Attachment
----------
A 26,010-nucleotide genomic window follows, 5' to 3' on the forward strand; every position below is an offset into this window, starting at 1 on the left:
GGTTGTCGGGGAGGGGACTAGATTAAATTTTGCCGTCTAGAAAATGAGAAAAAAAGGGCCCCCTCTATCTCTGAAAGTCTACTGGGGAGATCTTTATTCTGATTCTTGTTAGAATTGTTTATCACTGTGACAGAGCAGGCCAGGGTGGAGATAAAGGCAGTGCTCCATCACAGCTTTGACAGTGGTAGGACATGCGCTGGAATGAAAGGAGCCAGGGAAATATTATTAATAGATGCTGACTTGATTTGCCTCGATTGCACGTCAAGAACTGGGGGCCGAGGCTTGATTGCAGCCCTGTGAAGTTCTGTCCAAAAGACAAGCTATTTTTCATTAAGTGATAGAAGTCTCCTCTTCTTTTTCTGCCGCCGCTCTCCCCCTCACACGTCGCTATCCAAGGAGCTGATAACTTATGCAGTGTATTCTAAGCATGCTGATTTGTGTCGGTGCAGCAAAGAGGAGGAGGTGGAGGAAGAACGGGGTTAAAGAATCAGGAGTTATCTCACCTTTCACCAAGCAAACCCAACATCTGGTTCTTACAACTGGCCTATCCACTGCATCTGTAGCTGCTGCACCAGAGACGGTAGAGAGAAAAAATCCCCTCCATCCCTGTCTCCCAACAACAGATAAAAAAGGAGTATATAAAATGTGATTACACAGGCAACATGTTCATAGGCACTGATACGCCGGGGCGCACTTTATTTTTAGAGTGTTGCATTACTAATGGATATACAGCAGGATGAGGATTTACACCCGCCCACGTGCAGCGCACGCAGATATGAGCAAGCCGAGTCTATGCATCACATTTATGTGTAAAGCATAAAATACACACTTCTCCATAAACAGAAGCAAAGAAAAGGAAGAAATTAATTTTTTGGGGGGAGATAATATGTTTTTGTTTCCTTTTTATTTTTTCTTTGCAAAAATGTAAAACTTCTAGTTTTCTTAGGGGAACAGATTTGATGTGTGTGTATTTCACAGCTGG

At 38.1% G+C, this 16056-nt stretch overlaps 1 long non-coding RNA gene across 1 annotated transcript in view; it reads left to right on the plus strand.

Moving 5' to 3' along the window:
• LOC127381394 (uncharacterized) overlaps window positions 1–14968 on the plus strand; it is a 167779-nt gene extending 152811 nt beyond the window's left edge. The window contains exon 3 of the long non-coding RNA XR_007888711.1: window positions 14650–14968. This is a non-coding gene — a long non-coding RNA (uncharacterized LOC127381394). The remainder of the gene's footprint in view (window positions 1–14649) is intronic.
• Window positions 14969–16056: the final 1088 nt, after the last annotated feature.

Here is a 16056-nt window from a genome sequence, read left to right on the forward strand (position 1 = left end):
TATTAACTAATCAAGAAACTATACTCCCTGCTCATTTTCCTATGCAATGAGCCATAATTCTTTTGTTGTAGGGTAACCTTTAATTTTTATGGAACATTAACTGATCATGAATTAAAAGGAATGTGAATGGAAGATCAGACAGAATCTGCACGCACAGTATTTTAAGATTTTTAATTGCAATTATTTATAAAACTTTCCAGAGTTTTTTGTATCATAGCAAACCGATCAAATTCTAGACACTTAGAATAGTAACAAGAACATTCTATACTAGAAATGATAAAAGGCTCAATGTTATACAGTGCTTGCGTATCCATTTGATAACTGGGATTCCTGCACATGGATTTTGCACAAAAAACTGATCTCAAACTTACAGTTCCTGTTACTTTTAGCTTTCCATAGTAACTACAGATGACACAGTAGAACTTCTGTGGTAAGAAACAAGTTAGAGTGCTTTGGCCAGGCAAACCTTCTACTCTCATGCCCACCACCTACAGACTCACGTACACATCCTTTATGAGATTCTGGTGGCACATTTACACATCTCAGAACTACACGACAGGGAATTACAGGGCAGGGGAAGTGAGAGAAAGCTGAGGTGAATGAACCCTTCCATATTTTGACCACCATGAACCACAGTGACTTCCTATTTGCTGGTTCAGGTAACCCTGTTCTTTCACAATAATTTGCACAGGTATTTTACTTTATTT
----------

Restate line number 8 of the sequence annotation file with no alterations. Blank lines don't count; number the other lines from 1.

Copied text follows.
TATTAACTAATCAAGAAACTATACTCCCTGCTCATTTTCCTATGCAATGAGCCATAATTCTTTTGTTGTAGGGTAACCTTTAATTTTTATGGAACATTAACTGATCATGAATTAAAAGGAATGTGAATGGAAGATCAGACAGAATCTGCACGCACAGTATTTTAAGATTTTTAATTGCAATTATTTATAAAACTTTCCAGAGTTTTTTGTATCATAGCAAACCGATCAAATTCTAGACACTTAGAATAGTAACAAGAACATTCTATACTAGAAATGATAAAAGGCTCAATGTTATACAGTGCTTGCGTATCCATTTGATAACTGGGATTCCTGCACATGGATTTTGCACAAAAAACTGATCTCAAACTTACAGTTCCTGTTACTTTTAGCTTTCCATAGTAACTACAGATGACACAGTAGAACTTCTGTGGTAAGAAACAAGTTAGAGTGCTTTGGCCAGGCAAACCTTCTACTCTCATGCCCACCACCTACAGACTCACGTACACATCCTTTATGAGATTCTGGTGGCACATTTACACATCTCAGAACTACACGACAGGGAATTACAGGGCAGGGGAAGTGAGAGAAAGCTGAGGTGAATGAACCCTTCCATATTTTGACCACCATGAACCACAGTGACTTCCTATTTGCTGGTTCAGGTAACCCTGTTCTTTCACAATAATTTGCACAGGTATTTTACTTTATTT